The losses of winter meet the hope of spring

Kun-Yang Lin/​Dancers presents its 2022 Spring Home Series

In
4 minute read
A circle of 6 dancers in blue on the floor and one standing, reaching to another whose silky orange costume falls in a circle
Loss and the promise of memory: the KYL/D ensemble in ‘Fish and Girl.’ (Photo by Rob Li.)

Kun-Yang Lin/Dancers marked its first in-person appearance since the pandemic began with another first—its Suzanne Roberts Theatre debut. The company also announced the promotion of business director Katie Moore-Derkits to executive director. Founder and artistic director Lin’s recent work has focused on aging, so the announcement that this concert would be the last to exclusively feature Lin’s choreography was no real surprise. Part of succession planning is opening up to new works that carry on the legacy of the founder, but for now, we took an evening to appreciate the scope of Lin’s own work.

The sky and the spring

Fish and Girl was my favorite piece of the evening. Lin was inspired by a poem of the same name by Pan Cheng Lui, a contemporary Singaporean poet. The piece opened with dancer Weiwei Ma reciting the poem in Mandarin at a microphone: a village girl has a dream in which the sky seems to be the ocean, and a fish is flying through it. In the morning she stops at a spring and says good morning to the fish, who returns the greeting. The poem is mostly about loss—the fish’s loss of the girl and the loss of the village, and the spring itself, to urban development, but with a promise that the girl holds them in her heart as a memory.

The piece expresses the relationship in two recurring pairs of dancers. At the left of the stage, Ma and Evalina Carbonell twined around each other, passing the microphone back and forth, reciting “good morning,” first in Mandarin and then in English. On a platform at the right of the stage, Shiyu Wang was the "fish" in a glorious golden circle of a skirt marked by glittering scales (costumes by Jill Peterson), and Keila Perez-Vega was the girl, reaching out to the fish from the floor but surrounded by the forces keeping them apart. Alyssandra Docherty’s lighting and the blue costumes gave a sense at times of the sea of the girl’s dream, and at other moments a sky, against which the ensemble seemed to march in tight formation, knees bent and arms angled in a martial style.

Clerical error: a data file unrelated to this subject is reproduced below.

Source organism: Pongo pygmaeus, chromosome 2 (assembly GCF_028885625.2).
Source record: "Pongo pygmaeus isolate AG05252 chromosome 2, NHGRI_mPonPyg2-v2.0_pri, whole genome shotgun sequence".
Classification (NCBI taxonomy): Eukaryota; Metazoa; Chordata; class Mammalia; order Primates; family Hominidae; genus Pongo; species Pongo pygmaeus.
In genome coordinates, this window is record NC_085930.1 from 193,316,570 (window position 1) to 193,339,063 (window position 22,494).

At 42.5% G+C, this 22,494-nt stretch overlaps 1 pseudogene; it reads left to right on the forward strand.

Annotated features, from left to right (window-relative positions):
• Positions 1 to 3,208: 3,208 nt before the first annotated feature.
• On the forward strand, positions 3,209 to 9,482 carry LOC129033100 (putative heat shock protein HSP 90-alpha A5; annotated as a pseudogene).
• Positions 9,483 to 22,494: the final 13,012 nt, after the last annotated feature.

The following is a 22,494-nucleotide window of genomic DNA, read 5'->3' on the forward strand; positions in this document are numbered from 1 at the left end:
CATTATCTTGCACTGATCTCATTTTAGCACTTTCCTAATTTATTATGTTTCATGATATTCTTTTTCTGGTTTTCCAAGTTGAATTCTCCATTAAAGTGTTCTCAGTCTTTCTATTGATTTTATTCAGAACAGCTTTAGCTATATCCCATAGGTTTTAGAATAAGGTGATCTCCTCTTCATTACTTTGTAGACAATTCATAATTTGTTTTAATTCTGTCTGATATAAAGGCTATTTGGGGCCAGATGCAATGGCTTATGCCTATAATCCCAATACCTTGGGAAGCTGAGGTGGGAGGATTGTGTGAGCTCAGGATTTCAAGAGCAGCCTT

Dancers like waves

Lin’s aesthetic is often marked by a wistful dreaminess, full of loss and acceptance. Fish and Girl continued that tradition, as did the second piece of the evening. The program notes described OceanWaves, which followed the first intermission, as arising out of the pandemic: the waves of tension in the world and reflection on the joy of dancing together, both like the waves of the ocean. The dancers marched across the stage, with their knees lifted high, and stamped their feet as they beat their tension into the stage. A trio of Ma, Sophie Malin, and Perez-Vega appeared in blocks of light on a darkened stage, dancing the isolation of the pandemic while distanced each in their own light.

A tightly packed group of 10 dancers in white all surge to one side with a wide stance, faces turned toward an orange light.
Waves of tension and joy: the KYL/D ensemble in ‘OceanWaves.’ (Photo by Rob Li.)

But this was a piece about connection, and my strongest impression was the ensemble grouped tightly together as they surged across the stage, lifting their arms in waves of movement, so that they seemed to rise and fall like combers falling on the shore. Patterson’s white costumes reflected the lighting to again gave the illusion of water.

The return of spring

Last year I commented that the duet from Spring 101 was nice enough, but seemed out of place in that program. I am happy to report that the full piece we saw on opening night was a pure delight. It began with sound designer Cory Neale’s thunder and rain. Then the curtain opened to the ensemble, in bright colors—pink and blue and gold and red—striking poses, some already in low lifts. Soon enough the dancers darted about the stage to baroque music that ranged from Bach to Purcell to Vivaldi, and more. Baroque can seem surprisingly modern with its quick, danceable tempos, so the juxtaposition with the flirty, deliciously silly movement felt more piquant than jarring. The ever-changing bright colors of the backdrop added to the sense of springtime.

The ensemble work was fun—dancers rested their chins on their hands in a move that can only be described as saucy. But the piece really highlighted the individuality of each dancer. Malin, in pink with little pigtails high on her head, was a giddy joy whether mugging for the audience until dragged off stage or in a flirty duet with Jamaal Bowman. Ma is a beautiful dancer and her romantic duet with Marcel Santiago Marcelino was a welcome change of pace. And I’ll be watching for Dominick Brown in the future. He has the most flexible back and effortless extensions, but I was most caught by the purposeful way he seemed to flow across the stage, giving meaning to every movement.

What, When, Where

Kun-Yang Lin/Dancers Spring Home Season. Choreography by Kung-Yang Lin. Kun-Yang Lin/Dancers. $35-$45 April 8 and 9, 2022 at the Suzanne Roberts Theatre, 480 S. Broad Street, Philadelphia; with a livestream available through April 10. www.kyld.org.

The Suzanne Roberts Theatre requires proof of Covid vaccination and masks inside the building.

Accessibility

The Suzanne Roberts Theatre is a wheelchair-accessible venue with assisted listening devices available for all performances. Learn more on the venue’s accessibility page.

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